More from: netbook

Ubuntu 10.10 for Netbook and Smart Phone

In their article today “Ubuntu 10.10 (“Maverick Meerkat”) Review” discussed their testing of the new Ubuntu 10.10 for netbook and smart phone, including their new cloud which provides 2GB storage free, with more for a low price. I recommend the read.

It has multi-touch (assuming your hardware does a minimum of four-finger multi-touch)

Free 2GB cloud storage

A client for Microsoft windows so you can use your free cloud on older Microsoft PCs

They have a mobile plan for $3.99/month so you can access your cloud from your iPhone or Droid phone, for example to stream your music. No limitations to usage.

It has “Unity”, a feature that lists icons for your most used apps down the left side of your screen, like a phone. They expect if netbooks are going anywhere they will need to include touch screens. Thus they are a little ahead of the game: you touch the app to launch instead of browsing through menus. The menus are still there: you don’t need them most of the time.

Of course the workspace switcher is still there so you can not only have multiple windows open at a time, you can have multiple desktops each with multiple windows open. I use this a lot when I am being interrupted — just click on the workspace switcher to pick a currently unused workspace, deal with the interruption, then click back on the workspace you were using before to return to exactly where you left off. Also good for quickly switching from reading the comics to reading email when someone walks up to chat.

I can not say how the cloud stuff works from my own experience, although I can tell you it simply appears like any other network disk in your Computer window. I guess I just don’t trust putting my files out on the Internet, no matter who promises me nothing will happen. Still, the inherent ability for Linux (for years) to simply connect to any other *ix type computer ¬†tells me it should be no problem — it just opens in your file manager / navigator like everything else.

I did upgrade my Ubuntu desktop 10.04 automagically to 10.10 some time ago — it took a while but it was painless and automatic, AND I could continue to use the PC even while it was being upgraded. I also like the GWibber feature which lets me watch my FaceBook and Twitter unobtrusively while I work — if something new comes in the launcher will blink to tell me so. The only downside I experienced was on my desktop at work I heavily rely on VMware, and VMWare did not compile in the latest release¬†— a common problem with VMWare — so I was forced to fall back to the prior version. VMWare will eventually catch up, it is just irritating that I pay these people money and then must wait a few months before I can use the product again.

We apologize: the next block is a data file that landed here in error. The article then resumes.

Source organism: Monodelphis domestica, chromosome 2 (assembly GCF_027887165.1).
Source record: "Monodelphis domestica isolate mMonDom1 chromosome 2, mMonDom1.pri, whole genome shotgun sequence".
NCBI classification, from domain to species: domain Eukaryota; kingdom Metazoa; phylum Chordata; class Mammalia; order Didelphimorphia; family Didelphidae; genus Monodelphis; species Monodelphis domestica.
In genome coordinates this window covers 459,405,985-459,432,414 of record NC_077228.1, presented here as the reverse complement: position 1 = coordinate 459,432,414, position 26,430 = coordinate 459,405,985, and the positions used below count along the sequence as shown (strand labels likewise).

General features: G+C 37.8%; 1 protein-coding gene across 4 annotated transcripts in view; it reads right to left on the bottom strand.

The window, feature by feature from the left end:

Hope this Helps!


Another article you may enjoy is the “8 Reasons to Build Your Own PC”. You can find it here.

Notebook for Christmas

A friend recently asked me about buying a notebook computer for Christmas. This is a good question, so I will answer it here. This is strictly opinion: constitutionally protected free speech. Use at your own risk. I haven’t mentioned Apple notebooks in here but they are my favorite for the “over $1,000.00” category. Please comment to share your shopping experiences.

I look on,, or among others for pricing and features. Frankly I buy a lot of stuff from NewEgg: for one thing I really like the fact that I can see how many people bought Readmore..

Trend to watch: Android vs. Microsoft

Watch this trend. (from

The Acer Aspire One AOD250, a dual-boot netbook with both Google Android and Microsoft Windows XP operating systems, is now available for $350. An Android-only model is a possibility, Acer says, should carriers push for it. Google‘s popular Android mobile operating system has moved beyond smartphones and made its way into Acer’s newest netbook…

Microsoft has what we feel is the top Office program on the globe (Microsoft Office) but Microsoft’s Windows OS is widely the butt of office jokes (‘blue screen of death’, ‘Save now save often’, etc). Linux has high reliability but Microsoft Office only works well in Microsoft Windows and Linux still has the spectre of supposed technical complexity lurking about to scare off average consumers. Readmore..